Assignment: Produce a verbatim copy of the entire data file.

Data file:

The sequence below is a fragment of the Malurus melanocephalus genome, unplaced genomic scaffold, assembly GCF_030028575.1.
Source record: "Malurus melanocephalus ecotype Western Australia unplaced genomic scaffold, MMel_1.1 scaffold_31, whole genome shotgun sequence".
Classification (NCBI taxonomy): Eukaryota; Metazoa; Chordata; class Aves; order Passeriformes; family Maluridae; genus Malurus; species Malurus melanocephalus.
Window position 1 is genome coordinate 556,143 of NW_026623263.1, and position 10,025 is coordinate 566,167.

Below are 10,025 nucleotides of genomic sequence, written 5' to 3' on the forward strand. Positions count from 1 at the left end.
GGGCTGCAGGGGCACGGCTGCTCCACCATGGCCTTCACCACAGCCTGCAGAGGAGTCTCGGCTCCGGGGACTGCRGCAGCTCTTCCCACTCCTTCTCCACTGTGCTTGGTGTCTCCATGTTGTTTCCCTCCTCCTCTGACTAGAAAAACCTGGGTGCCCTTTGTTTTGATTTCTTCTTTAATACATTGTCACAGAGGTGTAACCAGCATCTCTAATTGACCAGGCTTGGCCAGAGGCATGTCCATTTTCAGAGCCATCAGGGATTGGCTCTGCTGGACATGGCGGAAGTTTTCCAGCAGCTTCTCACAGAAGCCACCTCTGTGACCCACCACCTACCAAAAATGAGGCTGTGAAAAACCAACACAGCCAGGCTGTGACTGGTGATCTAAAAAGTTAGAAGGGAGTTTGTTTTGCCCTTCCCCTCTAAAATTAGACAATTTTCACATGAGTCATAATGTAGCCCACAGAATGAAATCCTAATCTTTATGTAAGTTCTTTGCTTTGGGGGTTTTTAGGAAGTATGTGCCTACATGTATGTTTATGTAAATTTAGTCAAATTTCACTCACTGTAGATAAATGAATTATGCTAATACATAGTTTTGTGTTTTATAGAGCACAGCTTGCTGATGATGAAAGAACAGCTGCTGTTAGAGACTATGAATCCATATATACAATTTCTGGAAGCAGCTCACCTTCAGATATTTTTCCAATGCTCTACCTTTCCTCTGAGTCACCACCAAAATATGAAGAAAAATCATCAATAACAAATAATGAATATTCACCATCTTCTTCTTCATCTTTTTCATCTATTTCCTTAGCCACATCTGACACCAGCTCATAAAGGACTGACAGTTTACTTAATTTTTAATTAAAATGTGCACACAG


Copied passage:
The sequence below is a fragment of the Malurus melanocephalus genome, unplaced genomic scaffold, assembly GCF_030028575.1.
Source record: "Malurus melanocephalus ecotype Western Australia unplaced genomic scaffold, MMel_1.1 scaffold_31, whole genome shotgun sequence".
Classification (NCBI taxonomy): Eukaryota; Metazoa; Chordata; class Aves; order Passeriformes; family Maluridae; genus Malurus; species Malurus melanocephalus.
Window position 1 is genome coordinate 556,143 of NW_026623263.1, and position 10,025 is coordinate 566,167.

Below are 10,025 nucleotides of genomic sequence, written 5' to 3' on the forward strand. Positions count from 1 at the left end.
GGGCTGCAGGGGCACGGCTGCTCCACCATGGCCTTCACCACAGCCTGCAGAGGAGTCTCGGCTCCGGGGACTGCRGCAGCTCTTCCCACTCCTTCTCCACTGTGCTTGGTGTCTCCATGTTGTTTCCCTCCTCCTCTGACTAGAAAAACCTGGGTGCCCTTTGTTTTGATTTCTTCTTTAATACATTGTCACAGAGGTGTAACCAGCATCTCTAATTGACCAGGCTTGGCCAGAGGCATGTCCATTTTCAGAGCCATCAGGGATTGGCTCTGCTGGACATGGCGGAAGTTTTCCAGCAGCTTCTCACAGAAGCCACCTCTGTGACCCACCACCTACCAAAAATGAGGCTGTGAAAAACCAACACAGCCAGGCTGTGACTGGTGATCTAAAAAGTTAGAAGGGAGTTTGTTTTGCCCTTCCCCTCTAAAATTAGACAATTTTCACATGAGTCATAATGTAGCCCACAGAATGAAATCCTAATCTTTATGTAAGTTCTTTGCTTTGGGGGTTTTTAGGAAGTATGTGCCTACATGTATGTTTATGTAAATTTAGTCAAATTTCACTCACTGTAGATAAATGAATTATGCTAATACATAGTTTTGTGTTTTATAGAGCACAGCTTGCTGATGATGAAAGAACAGCTGCTGTTAGAGACTATGAATCCATATATACAATTTCTGGAAGCAGCTCACCTTCAGATATTTTTCCAATGCTCTACCTTTCCTCTGAGTCACCACCAAAATATGAAGAAAAATCATCAATAACAAATAATGAATATTCACCATCTTCTTCTTCATCTTTTTCATCTATTTCCTTAGCCACATCTGACACCAGCTCATAAAGGACTGACAGTTTACTTAATTTTTAATTAAAATGTGCACACAG